Monday 13

The Bright New City series on environmental design continues today with a talk by Vartan Gregorian, president of the New York Public Library and a fellow who, perhaps, could knock some sense into ours, at 12:30 at the First Chicago Center, Dearborn at Madison; $5. The topic will be pursued further at a panel discussion that will include Gregorian, lawyer Newton Minow, Chicago Public library commissioner John B. Duff, reporter Charles Nicodemus, and Rebecca Riley of the MacArthur Foundation, 5:30-9 at the Casino, 195 E. Delaware; $30, which includes dinner. More on this and on subsequent lectures by New Yorker columnist Brendan Gill and Harvard Graduate School of Design dean Gerald McCue at 996-2006.

New Music Chicago’s Spring Festival ’87 has its grand opening when Dieter Kober conducts the Chicago Chamber Orchestra and Randall M. Johnson conducts the Kennedy-King Community Choir in works by Frank Abbinanti, Sidney Friedman, Lena McLin, Betty Jackson King, and William Neil, 5:30 PM at the Cultural Center, 78 E. Washington. Student composers from the U. of C. and Northwestern, Donald Erb and Kapture, Desperate Measures, Voyager 2, and many other local composers and performers of music on the cutting edge will be featured in festival events through Saturday, April 18, that will range from a chocolate and champagne reception to a night at Neo. Many, including this evening’s concert, are free: 477-1379.

Tuesday 14

Take a narrated tour of the Merchandise Mart, the third largest building in the world, at 10 AM Tuesdays and Thursdays through next November. Because of the building’s mammoth proportions (seven and a half miles of interior corridors), no two tours are exactly alike — although general motif of home furnishings prevails. $4; reservations at 661-1443.

That’s the way to treat a lady: Eberhard Fechner’s documentary A Home for Noble Ladies (Damenstift) will be screened at 6 PM at the Goethe Institute, 401 N. Michigan. Sixteen countesses, baronesses, and other titled, unmarried women of the German nobility live in a retirement home that also happens to be a moated castle. The film is in German with English subtitles. Free; details at 329-0915.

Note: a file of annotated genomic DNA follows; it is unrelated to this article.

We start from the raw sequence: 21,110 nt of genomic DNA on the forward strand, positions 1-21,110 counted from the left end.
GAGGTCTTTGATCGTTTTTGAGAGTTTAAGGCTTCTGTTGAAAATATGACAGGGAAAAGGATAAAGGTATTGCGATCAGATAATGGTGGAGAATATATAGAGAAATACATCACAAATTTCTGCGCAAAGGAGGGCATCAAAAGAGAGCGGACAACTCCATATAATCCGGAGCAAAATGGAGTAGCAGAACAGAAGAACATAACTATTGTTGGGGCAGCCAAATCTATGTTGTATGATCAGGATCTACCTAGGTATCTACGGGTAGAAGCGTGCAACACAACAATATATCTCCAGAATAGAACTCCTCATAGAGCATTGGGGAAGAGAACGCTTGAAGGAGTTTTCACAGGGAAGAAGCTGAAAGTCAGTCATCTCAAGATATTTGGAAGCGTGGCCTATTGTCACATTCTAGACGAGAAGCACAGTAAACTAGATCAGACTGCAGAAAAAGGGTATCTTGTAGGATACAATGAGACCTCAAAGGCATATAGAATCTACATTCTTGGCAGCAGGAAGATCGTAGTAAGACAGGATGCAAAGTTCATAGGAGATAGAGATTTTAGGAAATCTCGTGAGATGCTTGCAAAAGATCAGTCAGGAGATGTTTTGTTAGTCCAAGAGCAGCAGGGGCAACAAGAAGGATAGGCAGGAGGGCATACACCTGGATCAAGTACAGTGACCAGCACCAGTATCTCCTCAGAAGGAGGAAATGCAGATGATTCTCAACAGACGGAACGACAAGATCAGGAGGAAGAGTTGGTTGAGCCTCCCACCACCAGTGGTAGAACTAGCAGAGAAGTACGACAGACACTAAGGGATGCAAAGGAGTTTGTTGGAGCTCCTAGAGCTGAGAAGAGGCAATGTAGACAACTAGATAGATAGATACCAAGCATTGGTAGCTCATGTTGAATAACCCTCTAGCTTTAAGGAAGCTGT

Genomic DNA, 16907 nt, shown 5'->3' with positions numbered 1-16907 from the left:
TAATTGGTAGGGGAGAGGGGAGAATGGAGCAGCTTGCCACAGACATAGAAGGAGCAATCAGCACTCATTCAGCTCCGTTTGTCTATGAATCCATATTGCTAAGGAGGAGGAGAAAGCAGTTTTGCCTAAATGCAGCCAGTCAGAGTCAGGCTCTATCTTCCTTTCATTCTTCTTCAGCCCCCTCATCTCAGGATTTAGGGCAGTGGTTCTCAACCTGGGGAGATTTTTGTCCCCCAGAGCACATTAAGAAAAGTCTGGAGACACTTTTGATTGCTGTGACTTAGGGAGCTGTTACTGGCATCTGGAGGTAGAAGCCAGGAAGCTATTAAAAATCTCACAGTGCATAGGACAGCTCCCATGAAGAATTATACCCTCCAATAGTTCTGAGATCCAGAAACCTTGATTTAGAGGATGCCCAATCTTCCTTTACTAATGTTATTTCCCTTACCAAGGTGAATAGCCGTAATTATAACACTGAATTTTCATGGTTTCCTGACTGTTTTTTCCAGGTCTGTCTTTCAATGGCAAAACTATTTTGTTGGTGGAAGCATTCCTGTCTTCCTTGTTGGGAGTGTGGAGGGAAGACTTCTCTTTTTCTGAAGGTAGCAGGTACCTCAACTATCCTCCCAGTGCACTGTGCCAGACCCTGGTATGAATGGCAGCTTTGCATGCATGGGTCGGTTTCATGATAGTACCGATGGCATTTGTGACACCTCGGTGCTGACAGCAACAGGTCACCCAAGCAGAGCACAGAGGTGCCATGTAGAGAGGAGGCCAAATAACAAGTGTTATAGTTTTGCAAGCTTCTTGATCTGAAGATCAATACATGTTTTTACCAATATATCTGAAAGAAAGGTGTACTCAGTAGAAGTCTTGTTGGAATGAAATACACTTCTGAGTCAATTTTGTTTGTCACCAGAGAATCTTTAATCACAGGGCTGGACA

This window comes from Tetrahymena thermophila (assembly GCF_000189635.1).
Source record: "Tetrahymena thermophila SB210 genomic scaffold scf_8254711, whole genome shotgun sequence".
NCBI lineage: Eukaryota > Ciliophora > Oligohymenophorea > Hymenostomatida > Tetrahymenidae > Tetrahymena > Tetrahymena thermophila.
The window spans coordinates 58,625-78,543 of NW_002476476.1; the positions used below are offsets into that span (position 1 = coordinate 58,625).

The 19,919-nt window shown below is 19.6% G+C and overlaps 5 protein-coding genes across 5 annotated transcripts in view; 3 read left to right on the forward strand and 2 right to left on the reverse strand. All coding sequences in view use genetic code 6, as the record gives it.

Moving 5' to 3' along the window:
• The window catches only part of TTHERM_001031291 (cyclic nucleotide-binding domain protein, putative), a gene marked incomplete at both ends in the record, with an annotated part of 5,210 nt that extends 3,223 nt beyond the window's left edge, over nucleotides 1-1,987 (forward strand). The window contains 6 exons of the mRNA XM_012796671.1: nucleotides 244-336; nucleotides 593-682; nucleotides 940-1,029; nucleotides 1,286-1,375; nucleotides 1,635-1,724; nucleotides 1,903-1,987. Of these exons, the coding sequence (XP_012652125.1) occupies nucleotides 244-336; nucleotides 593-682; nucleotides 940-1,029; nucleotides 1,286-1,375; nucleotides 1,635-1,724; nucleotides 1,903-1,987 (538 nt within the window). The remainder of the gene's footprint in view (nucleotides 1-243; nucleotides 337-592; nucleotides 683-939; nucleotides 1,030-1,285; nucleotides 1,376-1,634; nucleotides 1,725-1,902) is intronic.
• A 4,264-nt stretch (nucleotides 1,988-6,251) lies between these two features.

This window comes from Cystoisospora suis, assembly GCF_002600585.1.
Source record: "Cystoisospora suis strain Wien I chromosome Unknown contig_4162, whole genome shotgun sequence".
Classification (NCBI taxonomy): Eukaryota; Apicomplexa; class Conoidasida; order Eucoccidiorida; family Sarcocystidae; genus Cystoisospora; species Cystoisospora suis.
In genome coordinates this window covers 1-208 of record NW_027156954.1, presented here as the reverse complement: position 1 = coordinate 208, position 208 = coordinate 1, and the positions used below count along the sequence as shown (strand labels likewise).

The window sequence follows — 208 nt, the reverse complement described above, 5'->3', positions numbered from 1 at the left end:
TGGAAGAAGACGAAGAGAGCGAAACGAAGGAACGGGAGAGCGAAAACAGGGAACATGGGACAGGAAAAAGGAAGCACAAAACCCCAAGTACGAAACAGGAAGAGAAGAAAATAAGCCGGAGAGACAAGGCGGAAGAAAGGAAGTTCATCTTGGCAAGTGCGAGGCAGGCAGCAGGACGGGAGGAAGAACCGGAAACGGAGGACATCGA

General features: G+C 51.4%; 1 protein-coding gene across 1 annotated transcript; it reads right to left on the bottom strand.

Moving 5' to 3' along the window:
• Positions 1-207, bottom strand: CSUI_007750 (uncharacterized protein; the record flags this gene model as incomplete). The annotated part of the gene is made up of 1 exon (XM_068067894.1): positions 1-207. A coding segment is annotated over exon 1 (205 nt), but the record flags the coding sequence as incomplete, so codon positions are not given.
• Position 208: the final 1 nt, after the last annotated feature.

Wednesday 15

Soviet dissident poet Irina Ratushinskaya served half of a seven-year sentence in a Soviet prison camp, during which time she scratched poems onto a bar of soap with a burnt match before committing them to memory. Some of these poems will likely be among those she will read at 7 tonight at the University of Illinois at Chicago Circle Center, 750 S. Halsted. The reading is free; 996-4412.

Elaine Harrington, curator of the Glessner House Museum, gives a lecture titled Integrating American Ideals With the English Arts and Crafts Movement at 8 tonight at the Graham Foundation, 4 W. Burton Place. The Arts and Crafts Movement was a major inspiration to architect H.H. Richardson, who designed Glessner House. The talk is free; more at 787-4071.

Thursday 16

Roger Ebert waxes eloquent with a talk titled The Art of Criticism at 5:30 tonight at First Chicago Center, Dearborn at Madison. Following cocktails and hors d’oeuvres, Ebert will critique a film for the audience, which is likely to consist of many members of the sponsoring organization — the University of Illinois at Urbana-Champaign College of Liberal Arts and Sciences Alumni Association. Admission for members is $20, $25 for guests; make reservations, which are required, at 996-8535.